Laboratory results revealed elevated neutrophil count (6.43 × 109/L), high-sensitivity C-reactive protein (26.99 mmol/L) and erythrocyte sedimentation rate (34 mm/h). Tests for hepatitis B virus, hepatitis C virus, human immunodeficiency virus and syphilis were negative. Serologic tests for antinuclear antibodies, anti-extracted nuclear antibodies and anti-dsDNA antibodies were also negative. Cerebrospinal fluid (CSF) pressure was normal but CSF contained karyocyte count of 140.0 × 106/L and protein content of 1.30 g/L, in which the level of IgG increased to 192.00 mg/L. Cryptococcus detected by ink stain was not found in CSF and the test for DNA of Mycobacterium tuberculosis was negative. Metagenomic next-generation sequence for pathogen detection also had negative results. Serum antibodies against aquaporin-4, myelin oligodendrocyte glycoprotein, myelin basic protein and glial fibrillary acidic protein were negative. There was no clear lesion confirmed by computed tomogram (CT) of the brain. Chest CT revealed obsolete lesions, which ruled out pneumonia. Strip-shaped high signal intensity was identified in the cervical and thoracic spinal cord on T2-weighted magnetic resonance imaging (MRI). As the colitis remained quiescent, no pertinent examination of UC was performed.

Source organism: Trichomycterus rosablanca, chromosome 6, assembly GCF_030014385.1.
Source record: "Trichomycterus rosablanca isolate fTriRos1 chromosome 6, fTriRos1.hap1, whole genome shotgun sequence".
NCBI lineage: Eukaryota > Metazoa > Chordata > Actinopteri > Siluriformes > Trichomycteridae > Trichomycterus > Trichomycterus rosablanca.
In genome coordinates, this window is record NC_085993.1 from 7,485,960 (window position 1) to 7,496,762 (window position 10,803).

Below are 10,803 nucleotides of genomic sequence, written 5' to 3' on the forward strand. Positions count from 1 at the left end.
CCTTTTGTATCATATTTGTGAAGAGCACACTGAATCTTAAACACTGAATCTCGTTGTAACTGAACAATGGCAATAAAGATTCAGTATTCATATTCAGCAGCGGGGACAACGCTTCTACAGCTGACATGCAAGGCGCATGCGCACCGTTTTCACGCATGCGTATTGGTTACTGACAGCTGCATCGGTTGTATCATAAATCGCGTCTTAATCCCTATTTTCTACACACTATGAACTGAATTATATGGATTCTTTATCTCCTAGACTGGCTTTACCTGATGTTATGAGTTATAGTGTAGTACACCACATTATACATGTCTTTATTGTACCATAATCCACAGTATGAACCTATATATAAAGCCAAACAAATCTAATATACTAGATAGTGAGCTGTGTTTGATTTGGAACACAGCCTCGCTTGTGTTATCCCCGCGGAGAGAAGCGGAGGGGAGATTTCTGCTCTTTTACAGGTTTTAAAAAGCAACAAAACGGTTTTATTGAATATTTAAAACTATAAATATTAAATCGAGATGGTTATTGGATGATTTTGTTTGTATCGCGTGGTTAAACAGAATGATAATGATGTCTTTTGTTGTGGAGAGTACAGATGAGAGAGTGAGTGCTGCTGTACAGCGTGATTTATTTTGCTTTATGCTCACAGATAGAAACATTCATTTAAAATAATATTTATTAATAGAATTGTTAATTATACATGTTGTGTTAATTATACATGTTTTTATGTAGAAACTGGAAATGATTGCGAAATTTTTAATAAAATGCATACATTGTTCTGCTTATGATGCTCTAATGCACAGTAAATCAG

The patient was diagnosed with acute TM and was straight away started on intravenous high-dose methylprednisolone (1000 mg daily) for 3 days. Significant improvements in fatigue and extremity muscle weakness were observed. The dosage was subsequently decreased to 500 mg/d and then to 240 mg/d after 3 days. On the day of discharge, the patient was switched to oral prednisone at 60 mg daily and followed the tapering schedule of prednisone (dosage reduction by 5 mg per week). One week later, he was able to walk with no assistance. Nevertheless, numbness in lower limbs and fingers still remained. During hospitalisation, he continued to take mesalazine as before (3 g daily).
Subsequently, he visited our outpatient clinic for advice from the gastroenterologist’s. White cell count, C-reactive protein level and erythrocyte sedimentation rate were within normal limits. Colonoscopy showed mild proctitis. The possibility that the acute TM might be the side effect of mesalazine was considered, so oral-mesalazine was discontinued, and mesalazine suppositorics were added. In April 2021, oral-mesalazine was added again, due to no relapse of TM. After prednisone withdrawal on May 24, 2021, he only had mild numbness occasionally in the right leg. Throughout the 2 months of follow-up when he took only mesalazine (2 g daily), abdominal pain, hematochezia and diarrhea were not reported.
Discussion and conclusions